An Open Cookbook

An Open Cookbook


Artichoke Cocktails

There was a time in my life when Campari and soda was the drink of choice. I am one of the lunatics that loves a nice bitter drink, such as extremely black coffee, Campari, matcha green tea, you name it. It is so interesting to observe the types of flavors people gravitate toward.

When I worked in nutrition research, I would do 24-hour recalls, where I would ask people what they ate the day prior, and then analyze the nutrients. There was always the category of people who tended toward sweet. They would have a sweetened latte or coffee in the morning with a sweet cereal. And then snack on candy or granola bars or fruit throughout the day. They were the ones who drank a lot of fruit juice or soda.

Then there were the people who tended toward savory and tangy. They would eat a savory breakfast like white rice with kimchi or vegetables. They would normally not snack, and eat meat and vegetables for lunch and dinner. They usually drank tea, or coffee, or water throughout the day.

I was always intrigued by this, which made me reflect on my own preferences. I realized that I tend more toward the savory foods, and bitter drinks, aside from red wine. Although, my wine flavor of choice is a heavy red with an extremely dry finish, which is not very easy to come across.

As a person continually on the search for new dimensions, I was quite pleased to learn of a liqueur that is bitter and is made from artichoke hearts. Artichoke hearts and cauliflower have some sort of mystical power over me. I always have some form of artichoke hearts in stock, whether it is canned, marinated, and/or frozen. So to find out a liqueur made from the lovely vegetable, I raised my hand and bought two tickets. Sold! It actually doesn't taste like artichokes at all, but the essence is there.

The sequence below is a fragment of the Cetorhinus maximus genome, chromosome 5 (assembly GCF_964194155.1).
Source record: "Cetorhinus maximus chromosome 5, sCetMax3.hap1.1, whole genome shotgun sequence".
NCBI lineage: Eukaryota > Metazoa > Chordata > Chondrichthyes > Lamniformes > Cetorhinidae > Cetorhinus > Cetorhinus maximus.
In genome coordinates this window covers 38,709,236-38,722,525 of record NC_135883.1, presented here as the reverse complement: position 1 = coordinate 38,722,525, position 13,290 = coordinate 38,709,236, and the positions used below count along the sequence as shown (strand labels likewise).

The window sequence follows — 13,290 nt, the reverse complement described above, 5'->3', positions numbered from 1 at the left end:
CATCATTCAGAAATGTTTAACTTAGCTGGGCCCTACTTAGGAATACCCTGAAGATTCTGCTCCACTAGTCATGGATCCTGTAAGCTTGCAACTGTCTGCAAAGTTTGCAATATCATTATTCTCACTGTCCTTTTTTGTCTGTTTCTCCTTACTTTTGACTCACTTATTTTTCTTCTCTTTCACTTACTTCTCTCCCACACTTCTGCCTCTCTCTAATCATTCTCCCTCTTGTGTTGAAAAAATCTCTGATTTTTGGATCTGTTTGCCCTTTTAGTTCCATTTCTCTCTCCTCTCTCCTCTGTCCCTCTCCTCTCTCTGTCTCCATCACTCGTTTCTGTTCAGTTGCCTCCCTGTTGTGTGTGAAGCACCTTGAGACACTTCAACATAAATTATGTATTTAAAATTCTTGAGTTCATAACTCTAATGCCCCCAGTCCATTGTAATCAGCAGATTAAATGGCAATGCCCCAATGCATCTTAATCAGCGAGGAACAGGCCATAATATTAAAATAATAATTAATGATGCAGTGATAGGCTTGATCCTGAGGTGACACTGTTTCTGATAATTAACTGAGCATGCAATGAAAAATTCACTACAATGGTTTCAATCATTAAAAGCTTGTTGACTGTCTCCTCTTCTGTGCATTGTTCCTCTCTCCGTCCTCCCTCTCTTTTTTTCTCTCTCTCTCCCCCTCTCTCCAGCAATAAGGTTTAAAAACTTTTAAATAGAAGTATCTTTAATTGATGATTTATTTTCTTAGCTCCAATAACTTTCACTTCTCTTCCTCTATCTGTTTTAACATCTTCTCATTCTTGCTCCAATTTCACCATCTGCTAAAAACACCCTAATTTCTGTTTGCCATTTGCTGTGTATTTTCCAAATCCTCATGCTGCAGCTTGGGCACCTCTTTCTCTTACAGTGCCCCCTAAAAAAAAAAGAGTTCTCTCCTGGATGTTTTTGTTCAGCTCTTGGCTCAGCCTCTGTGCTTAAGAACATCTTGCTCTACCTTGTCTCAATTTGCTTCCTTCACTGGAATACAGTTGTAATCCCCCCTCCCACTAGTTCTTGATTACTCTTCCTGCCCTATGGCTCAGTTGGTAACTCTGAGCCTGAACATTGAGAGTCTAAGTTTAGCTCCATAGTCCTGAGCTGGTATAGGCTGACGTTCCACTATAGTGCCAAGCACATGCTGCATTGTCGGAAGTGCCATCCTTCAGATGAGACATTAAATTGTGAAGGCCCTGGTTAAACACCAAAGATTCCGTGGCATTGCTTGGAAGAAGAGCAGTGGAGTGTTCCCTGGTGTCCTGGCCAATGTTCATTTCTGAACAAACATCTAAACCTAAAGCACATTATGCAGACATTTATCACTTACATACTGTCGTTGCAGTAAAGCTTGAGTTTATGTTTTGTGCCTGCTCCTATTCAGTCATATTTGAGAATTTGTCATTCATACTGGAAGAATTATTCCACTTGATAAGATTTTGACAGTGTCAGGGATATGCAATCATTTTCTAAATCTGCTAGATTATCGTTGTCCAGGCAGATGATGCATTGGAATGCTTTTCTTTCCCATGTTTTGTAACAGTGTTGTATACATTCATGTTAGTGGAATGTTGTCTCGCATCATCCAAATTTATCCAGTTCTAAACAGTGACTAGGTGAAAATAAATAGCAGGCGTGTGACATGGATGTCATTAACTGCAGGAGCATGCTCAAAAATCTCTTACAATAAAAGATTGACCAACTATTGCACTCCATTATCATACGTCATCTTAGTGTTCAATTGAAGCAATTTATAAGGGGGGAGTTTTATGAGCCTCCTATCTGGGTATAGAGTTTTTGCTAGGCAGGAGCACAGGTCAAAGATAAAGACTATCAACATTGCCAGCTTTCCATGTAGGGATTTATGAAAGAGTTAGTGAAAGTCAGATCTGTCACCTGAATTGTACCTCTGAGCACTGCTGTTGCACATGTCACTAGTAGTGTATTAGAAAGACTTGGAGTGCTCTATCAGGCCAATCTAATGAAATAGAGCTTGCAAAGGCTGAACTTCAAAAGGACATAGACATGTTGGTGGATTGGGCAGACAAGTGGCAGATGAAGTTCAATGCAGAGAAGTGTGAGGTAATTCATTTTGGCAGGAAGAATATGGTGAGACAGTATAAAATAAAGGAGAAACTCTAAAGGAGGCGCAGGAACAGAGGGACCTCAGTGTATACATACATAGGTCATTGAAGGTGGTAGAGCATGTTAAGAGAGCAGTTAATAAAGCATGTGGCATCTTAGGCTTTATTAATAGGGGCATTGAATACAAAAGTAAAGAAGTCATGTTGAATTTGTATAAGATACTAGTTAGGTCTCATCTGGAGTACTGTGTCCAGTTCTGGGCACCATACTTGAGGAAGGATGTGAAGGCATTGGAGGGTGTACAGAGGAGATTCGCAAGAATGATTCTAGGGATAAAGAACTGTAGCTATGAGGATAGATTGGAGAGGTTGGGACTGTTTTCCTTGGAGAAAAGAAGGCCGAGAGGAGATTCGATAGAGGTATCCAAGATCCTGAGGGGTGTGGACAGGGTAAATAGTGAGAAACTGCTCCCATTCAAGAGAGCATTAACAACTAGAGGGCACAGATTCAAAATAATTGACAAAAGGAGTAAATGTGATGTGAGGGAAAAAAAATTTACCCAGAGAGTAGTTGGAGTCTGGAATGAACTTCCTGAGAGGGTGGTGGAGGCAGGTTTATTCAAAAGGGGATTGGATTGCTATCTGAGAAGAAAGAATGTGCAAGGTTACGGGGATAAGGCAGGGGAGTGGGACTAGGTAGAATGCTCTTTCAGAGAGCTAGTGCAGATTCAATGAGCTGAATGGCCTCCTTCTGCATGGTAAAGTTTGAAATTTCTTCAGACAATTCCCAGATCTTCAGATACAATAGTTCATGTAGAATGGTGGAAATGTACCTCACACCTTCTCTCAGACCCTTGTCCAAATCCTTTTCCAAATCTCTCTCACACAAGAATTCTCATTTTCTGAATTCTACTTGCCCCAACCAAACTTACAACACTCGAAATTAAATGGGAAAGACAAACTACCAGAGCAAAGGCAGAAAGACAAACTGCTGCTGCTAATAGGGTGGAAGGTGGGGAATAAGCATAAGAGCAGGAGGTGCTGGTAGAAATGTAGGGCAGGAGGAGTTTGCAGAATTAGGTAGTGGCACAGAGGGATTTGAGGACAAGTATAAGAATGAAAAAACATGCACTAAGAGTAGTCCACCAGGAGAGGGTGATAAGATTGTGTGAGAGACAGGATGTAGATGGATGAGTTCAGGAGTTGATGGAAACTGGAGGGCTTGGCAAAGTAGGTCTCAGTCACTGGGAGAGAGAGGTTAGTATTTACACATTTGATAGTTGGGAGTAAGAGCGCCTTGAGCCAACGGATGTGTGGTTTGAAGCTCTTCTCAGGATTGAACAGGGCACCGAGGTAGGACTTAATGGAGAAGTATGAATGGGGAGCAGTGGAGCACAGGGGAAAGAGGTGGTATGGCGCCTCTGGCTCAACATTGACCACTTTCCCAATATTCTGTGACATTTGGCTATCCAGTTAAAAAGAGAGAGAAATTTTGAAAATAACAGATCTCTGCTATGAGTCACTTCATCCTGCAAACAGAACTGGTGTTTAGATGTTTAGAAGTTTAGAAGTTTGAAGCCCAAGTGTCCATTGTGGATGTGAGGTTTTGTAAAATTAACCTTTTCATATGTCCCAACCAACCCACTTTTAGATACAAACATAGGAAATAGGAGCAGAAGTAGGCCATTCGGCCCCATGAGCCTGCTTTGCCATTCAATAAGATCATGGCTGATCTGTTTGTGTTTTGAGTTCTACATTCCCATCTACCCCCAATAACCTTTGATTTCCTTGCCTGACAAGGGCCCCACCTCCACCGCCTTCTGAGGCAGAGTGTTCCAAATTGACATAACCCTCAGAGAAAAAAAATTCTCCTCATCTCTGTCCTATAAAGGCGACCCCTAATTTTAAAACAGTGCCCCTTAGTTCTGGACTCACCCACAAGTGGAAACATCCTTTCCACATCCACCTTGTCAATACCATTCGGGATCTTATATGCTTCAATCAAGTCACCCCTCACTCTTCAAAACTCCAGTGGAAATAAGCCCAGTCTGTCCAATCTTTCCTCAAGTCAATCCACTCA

For awhile, I was on a mission to find it at every bar or Italian restaurant I set foot in. I am a girl who loves a challenge. There was a light sprinkling of places. But then I finally realized it is most likely sold at the liquor store. Long story short, it now has a place on my liquor shelf next to the Campari and Ouzo.

Artichoke Cocktails
2 small cocktails

This recipe makes two 4-ounce drinks. They are intended for a pre-meal drink and go quite nicely with a small bowl of olives.

1 1/2 fluid ounces Cynar (bitter Italian liqueur made from artichokes)
1 fluid ounce freshly squeezed lemon juice
1 teaspoon honey
6 mint leaves, minced
4 to 6 fluid ounces sparkling water

Prepare two small cocktail glasses with ice. Pour 3/4 fluid ounce Cynar, 1/2 fluid ounce lemon juice, 1/2 teaspoon honey, 3 minced mint leaves into each glass. Top with sparkling water. Stir and consume.


Mikaela Cowles said...

I wonder what it is about artichokes you're attracted to? I mean, other than the fact they're delicious. I'm definitely not a fan of the sweet cocktail. A few sips and I feel like I'm crawling with sugar. Can't wait to give this savory one a try!

Alli Shircliff said...

LoL I feel the same way about sweet drinks and sweets in general. I always feel completely saturated with sugar. These drinks are definitely for those of us who prefer a pungent kick :)